British Business Bank chiefs question ex-minister’s claims on Covid loan fraud data

Barclays boss tells MPs that HMRC could have given more anti-fraud help
Former minister Lord Agnew. Photo: Mark Thomas/Alamy Live News

By Jim Dunton

16 Mar 2022

Senior officials at the British Business Bank, which is owned by the Department for Business, Energy and Industrial Strategy, have questioned a former minister’s claims that performance data on one of the government’s biggest Covid support schemes has been withheld.

Bank chief commercial officer Patrick Magee and managing director for small-business lending Richard Bearman insisted to MPs that data about the £47bn Bounce Back Loan Scheme was available to Lord Theodore Agnew when he was a joint Cabinet Office and Treasury minister.

Magee and Bearman’s comments came at a Business, Energy and Industrial Strategy Select Committee session probing fraud in the government’s Covid support schemes for business yesterday.

Earlier in the day, Agnew – who quit the government in January over what he described as failings by BEIS and the Treasury in relation to fraud – accused BEIS and the British Business Bank of attempting to shut down scrutiny of handling of the Bounce Back Loan Scheme. It is currently estimated that £3.3bn has been paid out in loans sparked by fraudulent claims.

In particular,  Agnew complained that he had been repeatedly refused access to data about the scheme. The peer said he had requested a “dashboard” of basic information on bank performance relating to Bounce Back Loans but the request, and a reminder, had not been answered. He also voiced frustration at BEIS’s refusal to publish details of Bounce Back Loan recipients. 

British Business Bank small-business MD Bearman later told the committee the bank had a “huge amount of data” that it shared through a number of forums, particularly a counter-fraud forum that Cabinet Office staff are members of, along with Treasury and BEIS counterparts.

“I can’t speak for whether Lord Agnew was passed that data, but we share that data through a fraud dashboard that we provide and also we work very closely with the Cabinet Office to produce other data,” he said.

Bearman said he couldn’t comment on what Agnew had or had not been provided in response to his requests.

But he added: “We provide a fraud dashboard that has a lot of data on fraud and a lot of data on the lender performance.”

Bearman said the dashboard was available for ministerial access and that it included data on arrears and defaults.

He conceded that since Agnew’s request, the bank had begun work to combine information from two data dashboards into a single location.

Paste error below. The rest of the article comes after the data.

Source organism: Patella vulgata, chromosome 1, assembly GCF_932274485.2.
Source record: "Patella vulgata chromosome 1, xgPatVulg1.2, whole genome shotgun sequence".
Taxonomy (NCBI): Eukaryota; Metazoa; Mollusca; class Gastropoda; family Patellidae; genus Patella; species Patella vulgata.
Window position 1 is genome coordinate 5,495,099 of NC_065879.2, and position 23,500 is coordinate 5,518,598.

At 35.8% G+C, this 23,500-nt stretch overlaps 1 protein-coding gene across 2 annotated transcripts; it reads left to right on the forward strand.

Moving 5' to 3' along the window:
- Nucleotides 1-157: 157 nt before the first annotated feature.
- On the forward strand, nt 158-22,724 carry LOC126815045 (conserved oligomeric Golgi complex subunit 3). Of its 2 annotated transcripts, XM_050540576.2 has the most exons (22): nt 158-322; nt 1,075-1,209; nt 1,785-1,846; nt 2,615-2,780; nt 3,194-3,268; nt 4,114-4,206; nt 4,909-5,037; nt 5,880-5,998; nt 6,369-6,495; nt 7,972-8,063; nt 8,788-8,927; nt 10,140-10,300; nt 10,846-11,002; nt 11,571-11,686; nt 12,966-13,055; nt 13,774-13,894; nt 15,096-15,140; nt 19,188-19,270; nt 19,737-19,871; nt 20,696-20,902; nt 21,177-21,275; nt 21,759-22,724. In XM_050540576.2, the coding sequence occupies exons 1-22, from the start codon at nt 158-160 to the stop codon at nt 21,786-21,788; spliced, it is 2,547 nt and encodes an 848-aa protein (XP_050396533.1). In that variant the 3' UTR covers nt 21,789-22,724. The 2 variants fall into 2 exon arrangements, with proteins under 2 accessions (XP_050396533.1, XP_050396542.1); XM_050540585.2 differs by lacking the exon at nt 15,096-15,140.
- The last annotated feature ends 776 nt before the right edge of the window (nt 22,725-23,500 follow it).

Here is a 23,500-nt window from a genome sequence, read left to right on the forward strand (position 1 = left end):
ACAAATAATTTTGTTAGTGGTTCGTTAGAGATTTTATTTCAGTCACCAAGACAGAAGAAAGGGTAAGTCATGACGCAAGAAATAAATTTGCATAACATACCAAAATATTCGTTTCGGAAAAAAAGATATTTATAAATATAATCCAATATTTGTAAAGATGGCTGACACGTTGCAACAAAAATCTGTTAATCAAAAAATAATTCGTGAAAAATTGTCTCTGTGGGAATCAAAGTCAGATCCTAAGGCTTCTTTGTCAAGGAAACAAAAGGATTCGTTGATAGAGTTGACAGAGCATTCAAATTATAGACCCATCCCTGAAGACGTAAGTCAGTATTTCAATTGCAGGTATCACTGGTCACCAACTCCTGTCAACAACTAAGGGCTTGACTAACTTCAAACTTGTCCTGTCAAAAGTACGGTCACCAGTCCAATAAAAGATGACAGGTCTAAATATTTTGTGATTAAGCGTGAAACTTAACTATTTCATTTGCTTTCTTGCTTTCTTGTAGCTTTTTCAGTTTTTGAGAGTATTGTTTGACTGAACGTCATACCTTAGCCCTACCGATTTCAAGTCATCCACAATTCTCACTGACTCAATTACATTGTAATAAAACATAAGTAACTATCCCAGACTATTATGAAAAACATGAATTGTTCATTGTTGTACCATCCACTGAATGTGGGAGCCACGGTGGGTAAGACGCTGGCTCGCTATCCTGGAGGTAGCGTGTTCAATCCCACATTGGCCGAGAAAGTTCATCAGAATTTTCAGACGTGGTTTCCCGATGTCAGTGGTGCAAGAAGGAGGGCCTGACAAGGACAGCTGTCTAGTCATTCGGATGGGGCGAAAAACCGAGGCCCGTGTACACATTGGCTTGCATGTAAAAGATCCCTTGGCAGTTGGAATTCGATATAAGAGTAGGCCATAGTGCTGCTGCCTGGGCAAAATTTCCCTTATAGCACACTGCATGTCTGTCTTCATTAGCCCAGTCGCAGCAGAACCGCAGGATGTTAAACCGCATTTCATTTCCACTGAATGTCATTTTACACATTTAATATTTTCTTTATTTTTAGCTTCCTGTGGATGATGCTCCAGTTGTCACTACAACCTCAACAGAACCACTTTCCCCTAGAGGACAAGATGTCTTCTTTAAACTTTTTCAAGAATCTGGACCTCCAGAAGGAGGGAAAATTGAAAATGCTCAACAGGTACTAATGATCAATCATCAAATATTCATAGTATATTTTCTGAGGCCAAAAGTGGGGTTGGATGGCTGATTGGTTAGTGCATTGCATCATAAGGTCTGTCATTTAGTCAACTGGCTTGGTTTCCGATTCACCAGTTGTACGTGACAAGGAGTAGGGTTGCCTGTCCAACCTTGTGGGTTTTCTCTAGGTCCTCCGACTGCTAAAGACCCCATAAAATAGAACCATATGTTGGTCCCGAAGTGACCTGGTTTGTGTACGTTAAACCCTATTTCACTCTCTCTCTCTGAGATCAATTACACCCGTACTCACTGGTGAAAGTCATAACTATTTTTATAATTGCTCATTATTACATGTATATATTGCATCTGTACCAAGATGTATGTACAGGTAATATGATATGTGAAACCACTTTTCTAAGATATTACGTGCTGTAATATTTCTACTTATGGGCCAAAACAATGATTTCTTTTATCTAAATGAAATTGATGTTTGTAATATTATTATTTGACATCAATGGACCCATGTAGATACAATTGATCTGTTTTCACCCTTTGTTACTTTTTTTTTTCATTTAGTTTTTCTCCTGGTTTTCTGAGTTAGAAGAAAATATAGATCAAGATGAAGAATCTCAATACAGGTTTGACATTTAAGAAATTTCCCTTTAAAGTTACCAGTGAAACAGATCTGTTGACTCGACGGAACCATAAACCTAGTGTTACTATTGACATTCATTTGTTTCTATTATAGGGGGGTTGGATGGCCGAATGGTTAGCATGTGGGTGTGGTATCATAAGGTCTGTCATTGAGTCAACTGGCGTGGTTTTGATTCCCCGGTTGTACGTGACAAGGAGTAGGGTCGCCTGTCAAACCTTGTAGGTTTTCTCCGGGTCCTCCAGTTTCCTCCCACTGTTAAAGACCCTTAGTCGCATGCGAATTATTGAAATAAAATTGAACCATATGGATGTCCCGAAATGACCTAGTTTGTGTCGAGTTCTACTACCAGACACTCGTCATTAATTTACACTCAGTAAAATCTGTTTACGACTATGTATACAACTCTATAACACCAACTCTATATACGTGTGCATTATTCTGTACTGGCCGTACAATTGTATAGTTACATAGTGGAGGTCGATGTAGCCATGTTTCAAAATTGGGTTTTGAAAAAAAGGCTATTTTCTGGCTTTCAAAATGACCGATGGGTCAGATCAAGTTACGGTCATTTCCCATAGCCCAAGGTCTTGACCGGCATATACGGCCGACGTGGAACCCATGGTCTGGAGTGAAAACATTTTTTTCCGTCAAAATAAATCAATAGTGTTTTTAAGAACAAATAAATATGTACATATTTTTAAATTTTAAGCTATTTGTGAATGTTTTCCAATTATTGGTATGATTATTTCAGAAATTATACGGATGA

Under further questioning about what data had been available to Agnew, and when, chief commercial officer Magee said the bank had worked with Cabinet Office officials from May 2020 and there had been a dashboard on fraud statistics that was “shared frequently” during 2021.

“His colleagues had access to that and he had access to that,” Magee said of Agnew. “He’s cited some of those statistics.”

Magee said the other dashboard contained lender-performance statistics for BEIS and the Treasury, and that both dashboards had been combined as of 7 March.

He said that because of the Bounce Back Loan Scheme’s interest-free period, data on lender performance only started to become available in the summer of 2021, at which point the BBB started to provide dashboards.

“The governance within the BBB is much better than Lord Agnew would have you believe,” he said.

“There’s many things I would agree with him around. I think fraud is a huge issue. We need to challenge the lenders. We need to track the data. We are doing that.”

Magee rejected Agnew’s suggestion that the BBB needed to be placed under the same regulatory framework as high-street banks, including coming under the oversight of the Prudential Regulation Authority and the Financial Conduct Authority.

He said the PRA existed to make sure depositors’ savings were safe and the FCA was there to make sure customers were treated fairly.

“We’re an economic-development bank,  we’re not a high-street bank,” he said.

HMRC ‘could have done more to help crack down on fraud’

Although the Bounce Back Loan Scheme is overseen by BEIS and administered by the BBB, its loans – of up to £50,000 – were made by retail banks, bankrolled by the government.

MPs on the select committee heard from five high-street lenders about their experiences of the scheme.

Hannah Bernard, head of business banking at Barclays, said she believed that applicants overstating their business turnover to maximise their entitlement to borrow via the Bounce Back Loan Scheme was the “main issue” with the fraud in the scheme.

She said HM Revenue and Customs had been asked to assist with verifying business turnover to substantiate would-be loan recipients’ claims, but it had been unable to do so.

“Ideally we would have wanted an HMRC data feed so we could have checked the turnover they were stating. That wasn’t available, so we had to go with self-attestation,” Bernard told MPs.

She said that although high street banks were typically lending to their own customers, they would not necessarily have had access to full business figures.

“We haven’t got the whole picture,” she said. “That’s why the HMRC feed would have been useful,  because they’re the only people who will know what the turnovers are.”

However, Bernard said that in comparison with other forms of fraud – such as organised crime or multiple fraudulent applications – Bounce Back Loan recipients who overstated their business turnover to get the largest loan possible could still repay what they had borrowed.

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